July 2005 - Tales from the DRTV Wars

Why do good DR products fail? And can your flop be saved? Maybe, say these battle-scarred veterans. Or, maybe not.

By Jack Gordon

Everything Gene Silverman knew about direct response television advertising-and he knew plenty-told him that The Power of Negotiation ought to score a home run.

The time was the early ’90s. The product was a set of audio and videotapes from Nightingale-Conant Inc. that taught negotiation techniques useful to just about anyone in all sorts of situations. Silverman, vice president of marketing services for hawthorne direct inc., a DR marketing company in Fairfield, Iowa, looked at the half-hour infomercial his firm produced for The Power of Negotiation and saw a sure hit.

“We hid a camera in a woman’s purse and sent her and her husband into a car dealership. They used the negotiation techniques to save thousands of dollars on a new car,” he says. A second hidden-camera demo showed another couple, ignorant of the techniques, paying much more for the same car.

The DRTV campaign for Edgar Morris cosmetics highlighted loyal customers.

A more surprising hidden-camera segment showed people negotiating a discount from the marked price of a TV set at a national retail outlet. As the capper, the infomercial showed footage of a woman who used the techniques to negotiate personally with Saddam Hussein for the release of her husband, who was taken prisoner by the Iraqis during the first Gulf War. “You saw this American housewife meeting Saddam, saw her husband released, saw the three of them together, saw her and her husband arriving back in the United States,” Silverman says. “We thought it was great, and so did the client.”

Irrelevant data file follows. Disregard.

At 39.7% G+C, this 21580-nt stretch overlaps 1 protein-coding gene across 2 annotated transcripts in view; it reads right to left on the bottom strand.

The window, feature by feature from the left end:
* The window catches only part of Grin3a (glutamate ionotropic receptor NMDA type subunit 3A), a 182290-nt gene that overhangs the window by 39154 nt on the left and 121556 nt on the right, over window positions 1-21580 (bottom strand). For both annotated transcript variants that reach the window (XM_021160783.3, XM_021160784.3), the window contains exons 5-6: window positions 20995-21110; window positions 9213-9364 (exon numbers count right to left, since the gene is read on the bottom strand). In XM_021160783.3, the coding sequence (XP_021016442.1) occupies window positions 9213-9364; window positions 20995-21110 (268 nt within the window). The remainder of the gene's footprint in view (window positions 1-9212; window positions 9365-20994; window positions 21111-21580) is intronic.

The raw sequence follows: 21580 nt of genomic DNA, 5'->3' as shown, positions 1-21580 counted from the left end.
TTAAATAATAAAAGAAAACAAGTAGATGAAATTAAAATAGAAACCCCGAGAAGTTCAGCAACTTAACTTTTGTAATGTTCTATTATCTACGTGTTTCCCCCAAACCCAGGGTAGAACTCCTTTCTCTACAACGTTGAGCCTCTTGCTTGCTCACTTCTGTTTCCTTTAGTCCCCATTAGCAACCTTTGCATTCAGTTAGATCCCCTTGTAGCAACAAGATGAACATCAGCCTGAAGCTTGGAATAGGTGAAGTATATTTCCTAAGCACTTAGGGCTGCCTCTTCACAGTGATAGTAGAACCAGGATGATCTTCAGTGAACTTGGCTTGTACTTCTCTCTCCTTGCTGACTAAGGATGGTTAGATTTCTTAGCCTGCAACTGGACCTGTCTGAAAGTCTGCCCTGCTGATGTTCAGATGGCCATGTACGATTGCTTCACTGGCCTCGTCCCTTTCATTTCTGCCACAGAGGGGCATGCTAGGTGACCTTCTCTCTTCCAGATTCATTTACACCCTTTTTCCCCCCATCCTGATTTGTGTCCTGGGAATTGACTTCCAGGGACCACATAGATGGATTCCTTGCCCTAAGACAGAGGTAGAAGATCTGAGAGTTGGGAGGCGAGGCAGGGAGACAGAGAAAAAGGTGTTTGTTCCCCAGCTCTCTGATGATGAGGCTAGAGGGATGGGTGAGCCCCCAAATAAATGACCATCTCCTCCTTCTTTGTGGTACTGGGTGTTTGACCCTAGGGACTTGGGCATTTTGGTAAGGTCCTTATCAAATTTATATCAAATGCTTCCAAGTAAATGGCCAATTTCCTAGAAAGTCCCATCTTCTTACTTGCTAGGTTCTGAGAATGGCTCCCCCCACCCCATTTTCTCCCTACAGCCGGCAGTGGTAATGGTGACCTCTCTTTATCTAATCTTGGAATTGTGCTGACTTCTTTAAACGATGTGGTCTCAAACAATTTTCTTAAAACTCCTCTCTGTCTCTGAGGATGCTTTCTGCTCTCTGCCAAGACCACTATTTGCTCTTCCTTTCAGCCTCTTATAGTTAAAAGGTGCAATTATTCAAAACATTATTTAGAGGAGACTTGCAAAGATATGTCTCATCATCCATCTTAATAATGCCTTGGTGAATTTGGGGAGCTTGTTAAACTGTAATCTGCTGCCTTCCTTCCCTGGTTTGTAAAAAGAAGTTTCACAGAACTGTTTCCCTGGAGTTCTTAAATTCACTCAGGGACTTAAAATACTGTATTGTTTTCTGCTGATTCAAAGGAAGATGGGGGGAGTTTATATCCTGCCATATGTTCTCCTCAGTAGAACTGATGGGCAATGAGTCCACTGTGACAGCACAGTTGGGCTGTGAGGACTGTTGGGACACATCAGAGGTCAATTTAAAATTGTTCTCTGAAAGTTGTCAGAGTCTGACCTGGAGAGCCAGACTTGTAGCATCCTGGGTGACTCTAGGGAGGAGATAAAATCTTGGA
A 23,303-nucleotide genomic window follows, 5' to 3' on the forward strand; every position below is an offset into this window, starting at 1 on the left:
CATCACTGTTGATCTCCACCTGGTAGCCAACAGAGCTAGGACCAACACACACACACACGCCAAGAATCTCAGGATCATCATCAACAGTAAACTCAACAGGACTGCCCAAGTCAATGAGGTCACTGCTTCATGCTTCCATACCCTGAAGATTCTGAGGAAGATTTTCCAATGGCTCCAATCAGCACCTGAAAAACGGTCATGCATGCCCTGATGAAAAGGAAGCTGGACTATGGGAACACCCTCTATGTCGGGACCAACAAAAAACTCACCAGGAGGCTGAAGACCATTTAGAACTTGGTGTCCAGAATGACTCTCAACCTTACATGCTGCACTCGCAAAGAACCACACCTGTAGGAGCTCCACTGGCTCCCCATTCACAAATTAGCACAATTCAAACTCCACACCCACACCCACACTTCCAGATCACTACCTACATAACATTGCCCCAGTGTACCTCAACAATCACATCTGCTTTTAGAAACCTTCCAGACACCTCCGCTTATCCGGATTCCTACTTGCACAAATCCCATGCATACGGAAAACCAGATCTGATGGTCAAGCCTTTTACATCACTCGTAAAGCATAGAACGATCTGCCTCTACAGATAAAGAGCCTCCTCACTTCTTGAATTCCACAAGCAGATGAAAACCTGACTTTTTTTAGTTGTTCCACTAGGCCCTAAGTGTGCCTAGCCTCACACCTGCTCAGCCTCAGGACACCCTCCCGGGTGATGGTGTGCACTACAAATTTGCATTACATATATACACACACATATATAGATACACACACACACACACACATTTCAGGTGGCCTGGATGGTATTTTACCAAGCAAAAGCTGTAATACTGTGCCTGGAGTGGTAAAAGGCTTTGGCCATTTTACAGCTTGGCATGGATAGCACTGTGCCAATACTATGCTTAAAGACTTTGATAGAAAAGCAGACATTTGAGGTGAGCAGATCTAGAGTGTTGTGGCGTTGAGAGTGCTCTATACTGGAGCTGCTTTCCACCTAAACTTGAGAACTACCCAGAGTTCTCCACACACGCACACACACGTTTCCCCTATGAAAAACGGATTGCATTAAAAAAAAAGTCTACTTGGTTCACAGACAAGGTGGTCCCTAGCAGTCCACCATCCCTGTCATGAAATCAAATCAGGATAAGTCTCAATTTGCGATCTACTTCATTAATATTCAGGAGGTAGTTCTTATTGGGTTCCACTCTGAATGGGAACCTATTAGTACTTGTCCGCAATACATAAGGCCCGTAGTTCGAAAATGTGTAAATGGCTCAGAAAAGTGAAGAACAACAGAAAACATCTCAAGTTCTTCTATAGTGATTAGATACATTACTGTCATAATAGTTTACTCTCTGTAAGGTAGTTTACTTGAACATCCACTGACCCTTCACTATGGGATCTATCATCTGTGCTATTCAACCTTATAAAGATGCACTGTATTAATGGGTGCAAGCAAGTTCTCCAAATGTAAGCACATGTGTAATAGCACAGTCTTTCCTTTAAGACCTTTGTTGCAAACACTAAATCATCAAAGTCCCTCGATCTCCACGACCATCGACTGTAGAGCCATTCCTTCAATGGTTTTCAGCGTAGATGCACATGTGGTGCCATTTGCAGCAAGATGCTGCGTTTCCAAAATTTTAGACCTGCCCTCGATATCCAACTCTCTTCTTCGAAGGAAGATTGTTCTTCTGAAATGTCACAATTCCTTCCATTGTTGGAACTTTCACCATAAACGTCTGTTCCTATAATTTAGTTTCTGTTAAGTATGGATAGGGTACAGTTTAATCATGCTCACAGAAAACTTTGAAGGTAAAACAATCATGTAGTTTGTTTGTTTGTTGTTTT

Yet when they tested the infomercial, he says, “it fell on its face. We got some sales, but not enough to make it profitable.” Silverman tested different offers-a two-pay of $29.95, a three-pay of $19.95. He tested specific markets, including Washington, D.C.

“But we never got much of anything,” he says. “My God, we proved that you could save thousands of dollars and even negotiate with the biggest despot in the world. We proved that for $59.95 you could get the power to do that.” Yet, the program fizzled.

What went wrong? The answer came from follow-up interviews with viewers who called the 800 number but didn’t buy the tapes. “People seemed intimidated by the idea of negotiating price,” Silverman says. “We think they were embarrassed by the thought of haggling in a retail store. But they didn’t come out and say, ‘I’d be embarrassed.’ They said things like, ‘It’s just not for me.’”

Negotiating in retail stores was the main idea that gave the product an everyday purpose and mass-market appeal. The negotiation course sold well to business audiences through Nightingale-Conant’s traditional channels, but as a DRTV offering, it never took off. The memory haunts Silverman to this day. “I still use those techniques whenever I buy a car,” he says.

While the DermaPoints product may look unusual, testimonials stress its pain-relief benefits.